The study, by nutritionist Sigrid Gibson revealed the healthiest breakfast choice is cereal with milk because it is a good source of calcium and numerous other key nutrients, such as fibre, protein and carbohydrate.

The research team analysed 12,068 food records from the National Diet and Nutrition Survey, which interviewed Britons aged from 19 to 64.

The results showed that one in five adults ate no solid food for breakfast, one third chose cereal and 45 percent enjoyed a non-cereal breakfast. The most popular item was tea or coffee, taken on 84 percent of breakfast occasions.

Milk was consumed with 82 percent of breakfasts, followed by cereal (39 percent), bread (33 percent) and fruit (14 percent).

The healthiest breakfast choice is cereal with milk.

Women were less likely than men to choose bread, sausage, bacon or eggs and more likely to have fruit instead.
The study found that eating breakfast was associated with a lower fat and higher carbohydrate intake over 24 hours compared with skipping breakfast.

But this was mainly attributable to cereal-based breakfasts as non-cereal meals were associated with a higher intake of saturated fatty acid and lower protein intakes.

London : Scientists have invented a tiny computer to track glaucoma -- a potentially blinding disease.

A network of such units could one day track pollution, monitor structural integrity, perform surveillance or make virtually any object trackable.

Just a square mm in size, the device can be implanted in a person's eyeball, packing in a hefty punch.

Powered by an ultra low-power microprocessor, it also has a pressure sensor, memory, a thin film battery, a solar cell and a wireless radio.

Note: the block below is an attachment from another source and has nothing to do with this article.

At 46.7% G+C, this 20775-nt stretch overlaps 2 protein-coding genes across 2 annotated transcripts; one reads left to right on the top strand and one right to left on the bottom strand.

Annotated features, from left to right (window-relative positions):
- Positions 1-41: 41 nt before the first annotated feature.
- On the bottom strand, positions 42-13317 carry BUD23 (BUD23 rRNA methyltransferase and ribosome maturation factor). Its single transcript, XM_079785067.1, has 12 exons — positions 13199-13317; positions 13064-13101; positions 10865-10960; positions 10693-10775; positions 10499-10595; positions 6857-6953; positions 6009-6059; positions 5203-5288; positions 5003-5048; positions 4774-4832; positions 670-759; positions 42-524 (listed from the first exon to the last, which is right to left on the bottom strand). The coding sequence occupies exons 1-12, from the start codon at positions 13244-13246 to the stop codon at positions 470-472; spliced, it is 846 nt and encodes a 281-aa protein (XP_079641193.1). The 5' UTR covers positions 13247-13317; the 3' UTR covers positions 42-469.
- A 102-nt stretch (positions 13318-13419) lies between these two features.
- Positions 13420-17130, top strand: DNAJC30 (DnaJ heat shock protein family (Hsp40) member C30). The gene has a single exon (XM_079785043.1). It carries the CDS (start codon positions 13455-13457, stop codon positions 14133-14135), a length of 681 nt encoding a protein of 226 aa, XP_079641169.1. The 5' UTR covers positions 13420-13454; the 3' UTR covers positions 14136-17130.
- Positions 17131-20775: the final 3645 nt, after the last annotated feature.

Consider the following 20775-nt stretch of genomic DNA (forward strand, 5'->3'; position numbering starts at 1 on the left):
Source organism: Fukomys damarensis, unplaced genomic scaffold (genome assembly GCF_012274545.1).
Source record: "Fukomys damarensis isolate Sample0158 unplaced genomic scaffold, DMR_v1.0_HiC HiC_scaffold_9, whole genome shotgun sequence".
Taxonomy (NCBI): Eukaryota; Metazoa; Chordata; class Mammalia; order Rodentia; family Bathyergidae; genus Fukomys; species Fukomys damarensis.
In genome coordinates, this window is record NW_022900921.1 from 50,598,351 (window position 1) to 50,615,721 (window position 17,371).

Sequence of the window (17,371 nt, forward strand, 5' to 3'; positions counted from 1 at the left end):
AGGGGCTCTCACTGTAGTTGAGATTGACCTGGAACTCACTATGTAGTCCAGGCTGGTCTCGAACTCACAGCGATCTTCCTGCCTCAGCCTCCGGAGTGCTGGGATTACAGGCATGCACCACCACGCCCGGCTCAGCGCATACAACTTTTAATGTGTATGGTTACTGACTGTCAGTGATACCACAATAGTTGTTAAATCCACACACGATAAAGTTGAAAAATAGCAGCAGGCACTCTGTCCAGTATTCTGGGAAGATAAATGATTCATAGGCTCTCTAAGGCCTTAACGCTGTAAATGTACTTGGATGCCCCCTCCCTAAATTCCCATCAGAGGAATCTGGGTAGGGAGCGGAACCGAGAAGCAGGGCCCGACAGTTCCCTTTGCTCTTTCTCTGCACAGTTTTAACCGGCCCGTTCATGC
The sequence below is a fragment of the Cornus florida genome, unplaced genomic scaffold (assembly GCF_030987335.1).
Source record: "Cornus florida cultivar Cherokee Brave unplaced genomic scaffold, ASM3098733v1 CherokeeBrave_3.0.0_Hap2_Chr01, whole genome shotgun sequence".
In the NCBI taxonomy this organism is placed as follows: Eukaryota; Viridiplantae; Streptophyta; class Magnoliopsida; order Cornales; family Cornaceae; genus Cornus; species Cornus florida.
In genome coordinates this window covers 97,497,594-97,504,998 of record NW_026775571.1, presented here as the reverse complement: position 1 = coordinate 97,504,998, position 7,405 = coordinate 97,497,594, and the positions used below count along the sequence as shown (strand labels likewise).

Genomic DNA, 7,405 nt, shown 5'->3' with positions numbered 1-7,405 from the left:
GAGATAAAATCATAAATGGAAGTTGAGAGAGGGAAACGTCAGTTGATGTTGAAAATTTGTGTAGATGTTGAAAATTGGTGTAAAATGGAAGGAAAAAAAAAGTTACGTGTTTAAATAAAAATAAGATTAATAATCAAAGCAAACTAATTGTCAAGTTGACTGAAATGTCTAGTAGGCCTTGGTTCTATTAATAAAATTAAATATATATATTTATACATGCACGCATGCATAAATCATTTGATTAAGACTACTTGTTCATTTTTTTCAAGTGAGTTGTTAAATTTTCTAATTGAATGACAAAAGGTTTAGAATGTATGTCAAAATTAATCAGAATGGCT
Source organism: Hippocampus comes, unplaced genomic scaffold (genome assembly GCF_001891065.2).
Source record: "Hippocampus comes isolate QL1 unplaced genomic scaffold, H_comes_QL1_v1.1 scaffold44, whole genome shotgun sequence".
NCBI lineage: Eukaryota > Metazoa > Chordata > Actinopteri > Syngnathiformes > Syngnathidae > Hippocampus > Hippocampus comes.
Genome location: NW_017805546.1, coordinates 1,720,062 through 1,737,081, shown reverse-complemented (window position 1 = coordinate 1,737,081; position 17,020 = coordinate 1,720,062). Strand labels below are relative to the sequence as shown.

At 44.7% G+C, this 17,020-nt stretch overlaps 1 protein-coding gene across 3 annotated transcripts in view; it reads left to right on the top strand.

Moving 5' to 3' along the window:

The yet to be named device, expected to hit markets soon, is already being touted as the future of the computing industry, the Daily Mail reported.

One of its creaters, Dennis Sylvester, a professor in the University of Michigan, claim that as the device's radio needs no tuning to find the right frequency, it could link to a wireless network of computers.

Sylvester added: 'When you get smaller than hand-held devices, you turn to these monitoring devices.

'Because they're so small, you could manufacture hundreds of thousands on one wafer. There could be tens to hundreds of them per person and it's this per capita increase that fuels the semi-conductor industry's growth.'

The system wakes every 15 minutes to take measurements and consumes an average of 5.3 nanowatts.

To keep the battery charged, it requires exposure to 10 hours of indoor light each day or 1.5 hours of sunlight. It can store up to a week's worth of information.

Blocking enzyme cut cancer spread

Posted by Elizebath Bijoy Saturday, February 26, 2011 0 comments


Scientists at the UK's Institute of Cancer Research have prevented breast cancer spreading to other organs in mice by blocking a chemical.
In their experiments, they showed that blocking the enzyme LOXL2 prevented metastasis.
They said their findings, published in Cancer Research, provided a "fantastic drug target" and were "highly likely" to be used in a clinical setting.
Cancer charities say the research shows great promise.
The authors of the report say 90% of cancer deaths are due to tumours migrating around the body.
When they looked at patients with breast cancer, they showed that high levels of the enzyme LOXL2 were linked with cancer spread and poor survival rates.
They also showed that LOXL2 was important in the early stages of cancer spread. It helps cancerous cells escape from the breast tissue and get into the bloodstream.
In their studies on mice, they used chemicals and antibodies to block the activity of LOXL2. This stopped breast cancer spreading to other tissues.
Lab to Medicine
Dr Janine Erler, team leader at the Institute of Cancer Research, said: "LOXL2 is a fantastic drug target, it's highly likely to be used in a clinical setting."
She said the findings were not just important for drug development, but also for developing a test which can predict the likelihood of cancer spreading and as a result, patient outcomes.
Arlene Wilkie, Director of Research and Policy at Breast Cancer Campaign, which funded the study with the ICR and Cancer Research UK, said: "Dr Erler's results are very exciting, as although currently we can treat breast cancer that has spread, we cannot cure it.